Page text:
The Authority Of The Hebrew Prophets -- By: Francis B. Denio

Journal: Bibliotheca Sacra
Volume: BSAC 062:245 (Jan 1905)
Article: The Authority Of The Hebrew Prophets
Author: Francis B. Denio


The Authority Of The Hebrew Prophets1

Prof. Francis B. Denio

Recently the reading of- the Thirty-fourth Psalm stirred afresh some questions, the consideration of which seems to me to be worthy of our attention. The words which aroused my questioning were such as these: —

Ver. 9. “Oh fear Jehovah, ye his saints;
For there is no want to them that fear him.”

Ver. 19. “Many are the afflictions of the righteous;
But Jehovah delivereth him out of them all.

Ver. 20. “He keepeth all his hones:
Not one of them is broken.

Ver. 21. “Evil shall slay the wicked;
And they that hate the righteous shall be condemned.”

I may be in error; but I suppose that, if I had been born and set to teach seventy-five years earlier than I was, I should have been likely to have treated these verses as declarations of universal truth explicitly revealed by God and authoritatively proclaimed through the Psalmist. At that date, however, seventy-five years ago, changes had set in which were to modify such opinions as I might have had.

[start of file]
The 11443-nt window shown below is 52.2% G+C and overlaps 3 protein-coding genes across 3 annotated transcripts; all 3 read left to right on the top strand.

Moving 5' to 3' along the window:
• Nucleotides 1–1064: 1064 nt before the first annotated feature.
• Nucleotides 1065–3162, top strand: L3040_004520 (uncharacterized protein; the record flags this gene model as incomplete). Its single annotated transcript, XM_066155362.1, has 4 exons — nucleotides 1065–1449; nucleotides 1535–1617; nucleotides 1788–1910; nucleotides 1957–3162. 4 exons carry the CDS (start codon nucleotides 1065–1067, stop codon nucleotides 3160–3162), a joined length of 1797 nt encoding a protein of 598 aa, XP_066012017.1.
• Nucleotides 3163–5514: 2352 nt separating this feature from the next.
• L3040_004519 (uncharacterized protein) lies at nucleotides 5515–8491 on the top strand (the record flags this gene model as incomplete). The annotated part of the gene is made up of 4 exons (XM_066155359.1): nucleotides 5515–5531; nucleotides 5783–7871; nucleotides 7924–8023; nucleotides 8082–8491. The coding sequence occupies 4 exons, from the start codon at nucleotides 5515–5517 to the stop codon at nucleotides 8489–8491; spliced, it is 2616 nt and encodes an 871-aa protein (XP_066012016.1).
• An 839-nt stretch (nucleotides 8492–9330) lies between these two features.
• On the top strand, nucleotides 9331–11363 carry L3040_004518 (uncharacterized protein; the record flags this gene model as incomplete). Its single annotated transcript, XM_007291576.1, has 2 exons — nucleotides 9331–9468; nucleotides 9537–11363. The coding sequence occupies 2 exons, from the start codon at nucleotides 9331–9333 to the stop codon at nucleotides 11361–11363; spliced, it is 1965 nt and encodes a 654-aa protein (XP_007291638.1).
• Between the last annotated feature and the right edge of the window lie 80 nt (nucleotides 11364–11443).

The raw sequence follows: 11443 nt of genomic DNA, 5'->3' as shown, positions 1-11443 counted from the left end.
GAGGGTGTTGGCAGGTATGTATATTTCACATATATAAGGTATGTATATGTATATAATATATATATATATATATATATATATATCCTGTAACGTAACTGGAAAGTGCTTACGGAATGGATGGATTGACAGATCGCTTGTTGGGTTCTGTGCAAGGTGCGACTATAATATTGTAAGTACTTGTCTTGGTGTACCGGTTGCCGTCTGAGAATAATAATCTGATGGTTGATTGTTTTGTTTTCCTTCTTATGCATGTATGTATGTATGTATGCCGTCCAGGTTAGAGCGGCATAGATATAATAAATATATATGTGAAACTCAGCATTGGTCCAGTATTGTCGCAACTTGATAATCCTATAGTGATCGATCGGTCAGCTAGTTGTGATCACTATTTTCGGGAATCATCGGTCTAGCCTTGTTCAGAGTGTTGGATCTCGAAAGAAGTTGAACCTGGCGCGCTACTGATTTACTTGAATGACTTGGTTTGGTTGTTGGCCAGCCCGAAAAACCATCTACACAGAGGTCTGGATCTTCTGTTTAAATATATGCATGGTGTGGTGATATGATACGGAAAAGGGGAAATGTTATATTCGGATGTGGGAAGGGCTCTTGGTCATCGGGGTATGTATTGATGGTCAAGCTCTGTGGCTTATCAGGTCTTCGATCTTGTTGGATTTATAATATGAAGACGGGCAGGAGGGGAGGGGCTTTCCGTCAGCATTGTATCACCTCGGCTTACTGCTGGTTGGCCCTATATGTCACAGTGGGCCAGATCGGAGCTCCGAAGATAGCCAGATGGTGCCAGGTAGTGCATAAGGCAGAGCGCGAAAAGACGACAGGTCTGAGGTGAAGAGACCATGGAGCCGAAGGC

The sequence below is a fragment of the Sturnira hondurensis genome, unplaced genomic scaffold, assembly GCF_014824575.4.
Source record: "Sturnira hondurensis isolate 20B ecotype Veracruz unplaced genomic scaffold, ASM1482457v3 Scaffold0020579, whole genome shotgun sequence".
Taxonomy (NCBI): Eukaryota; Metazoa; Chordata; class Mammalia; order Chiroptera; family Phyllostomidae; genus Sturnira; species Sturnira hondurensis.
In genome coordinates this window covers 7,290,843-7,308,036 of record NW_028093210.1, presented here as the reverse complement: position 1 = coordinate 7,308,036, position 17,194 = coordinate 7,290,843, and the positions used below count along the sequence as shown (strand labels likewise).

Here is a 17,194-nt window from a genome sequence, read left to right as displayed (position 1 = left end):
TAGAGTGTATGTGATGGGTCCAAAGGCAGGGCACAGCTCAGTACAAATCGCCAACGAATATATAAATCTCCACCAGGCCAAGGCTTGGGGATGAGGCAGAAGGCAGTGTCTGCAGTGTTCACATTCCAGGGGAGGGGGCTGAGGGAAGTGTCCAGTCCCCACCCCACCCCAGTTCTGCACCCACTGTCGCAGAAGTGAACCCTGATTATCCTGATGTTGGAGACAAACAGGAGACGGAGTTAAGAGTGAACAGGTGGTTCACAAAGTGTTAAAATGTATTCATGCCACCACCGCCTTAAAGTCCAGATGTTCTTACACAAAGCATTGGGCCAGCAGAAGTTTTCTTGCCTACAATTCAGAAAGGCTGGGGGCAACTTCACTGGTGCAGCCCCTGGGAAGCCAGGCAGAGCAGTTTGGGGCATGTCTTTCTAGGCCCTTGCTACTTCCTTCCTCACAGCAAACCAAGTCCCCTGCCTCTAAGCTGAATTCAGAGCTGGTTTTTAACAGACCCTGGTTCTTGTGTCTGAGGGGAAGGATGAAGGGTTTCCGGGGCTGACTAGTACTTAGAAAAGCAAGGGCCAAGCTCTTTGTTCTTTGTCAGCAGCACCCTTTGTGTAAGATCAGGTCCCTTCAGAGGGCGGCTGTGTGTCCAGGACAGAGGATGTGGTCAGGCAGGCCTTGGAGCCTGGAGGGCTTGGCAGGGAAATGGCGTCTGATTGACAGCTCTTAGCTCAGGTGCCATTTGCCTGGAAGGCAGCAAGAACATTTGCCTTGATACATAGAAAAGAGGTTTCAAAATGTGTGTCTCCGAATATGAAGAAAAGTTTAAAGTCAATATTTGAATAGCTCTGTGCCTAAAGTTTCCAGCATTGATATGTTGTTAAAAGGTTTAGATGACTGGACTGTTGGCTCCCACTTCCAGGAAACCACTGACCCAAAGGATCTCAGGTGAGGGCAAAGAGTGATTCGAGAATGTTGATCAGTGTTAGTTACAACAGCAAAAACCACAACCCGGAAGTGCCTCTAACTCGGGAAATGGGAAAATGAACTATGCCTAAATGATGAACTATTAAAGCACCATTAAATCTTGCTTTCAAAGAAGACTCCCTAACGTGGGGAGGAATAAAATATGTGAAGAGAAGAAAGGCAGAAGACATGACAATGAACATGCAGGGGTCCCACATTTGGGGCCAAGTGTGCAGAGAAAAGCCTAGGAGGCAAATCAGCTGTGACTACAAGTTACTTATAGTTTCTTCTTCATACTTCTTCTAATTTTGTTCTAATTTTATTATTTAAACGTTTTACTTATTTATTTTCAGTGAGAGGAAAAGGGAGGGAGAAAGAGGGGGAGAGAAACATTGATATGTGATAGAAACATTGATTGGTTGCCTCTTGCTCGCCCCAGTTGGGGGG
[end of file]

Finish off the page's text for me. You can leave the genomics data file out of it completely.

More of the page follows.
In 1850 Professor Park preached his famous sermon on “The Theology of the Intellect and of the Feelings.” The author of that sermon expounded a great truth in that discourse, and used it for his own immediate purposes. It was

left for another generation to consider the bearings of the truth in other and more general relations. In his discussion of the fifth verse of the Fifty-first Psalm,

“Behold I was brought forth in iniquity,
And in sin did my mother conceive me,”

Professor Park treated it as the expression of the heart of a man—sinful, deeply penitent—uttering its penitence and self-condemnation for sin in the form of speech natural to him. He laid aside the idea that the verse was an actual declaration of literal fact from God. We need not hesitate to adopt the position of Professor Park on this point.

The feelings which are fundamental in this utterance were due to the influence of God’s redemptive Spirit, and the life which was the cause of this utterance had come under the molding influence of that Spirit. It is not unjust, therefore, to say that, in a very real sense, the Holy Spirit was an author in the production of these words. At the same time the Psalmist was proximately and intentionally their author. His -experience had given him...

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